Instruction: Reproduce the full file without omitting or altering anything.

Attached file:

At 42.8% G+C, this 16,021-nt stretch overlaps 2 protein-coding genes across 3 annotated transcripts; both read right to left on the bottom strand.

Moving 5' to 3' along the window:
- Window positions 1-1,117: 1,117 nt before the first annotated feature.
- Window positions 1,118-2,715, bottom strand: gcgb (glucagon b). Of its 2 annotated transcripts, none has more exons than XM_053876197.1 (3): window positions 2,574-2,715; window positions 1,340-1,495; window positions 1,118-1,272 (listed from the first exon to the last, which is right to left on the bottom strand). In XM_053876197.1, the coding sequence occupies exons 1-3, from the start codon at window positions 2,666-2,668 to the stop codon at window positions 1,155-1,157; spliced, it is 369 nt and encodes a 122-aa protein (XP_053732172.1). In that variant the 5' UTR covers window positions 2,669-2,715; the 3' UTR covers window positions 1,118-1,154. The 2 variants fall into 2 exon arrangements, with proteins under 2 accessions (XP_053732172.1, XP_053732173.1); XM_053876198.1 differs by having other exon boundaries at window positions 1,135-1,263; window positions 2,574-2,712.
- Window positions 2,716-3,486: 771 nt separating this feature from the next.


At 42.8% G+C, this 16,021-nt stretch overlaps 2 protein-coding genes across 3 annotated transcripts; both read right to left on the bottom strand.

Moving 5' to 3' along the window:
- Window positions 1-1,117: 1,117 nt before the first annotated feature.
- Window positions 1,118-2,715, bottom strand: gcgb (glucagon b). Of its 2 annotated transcripts, none has more exons than XM_053876197.1 (3): window positions 2,574-2,715; window positions 1,340-1,495; window positions 1,118-1,272 (listed from the first exon to the last, which is right to left on the bottom strand). In XM_053876197.1, the coding sequence occupies exons 1-3, from the start codon at window positions 2,666-2,668 to the stop codon at window positions 1,155-1,157; spliced, it is 369 nt and encodes a 122-aa protein (XP_053732172.1). In that variant the 5' UTR covers window positions 2,669-2,715; the 3' UTR covers window positions 1,118-1,154. The 2 variants fall into 2 exon arrangements, with proteins under 2 accessions (XP_053732172.1, XP_053732173.1); XM_053876198.1 differs by having other exon boundaries at window positions 1,135-1,263; window positions 2,574-2,712.
- Window positions 2,716-3,486: 771 nt separating this feature from the next.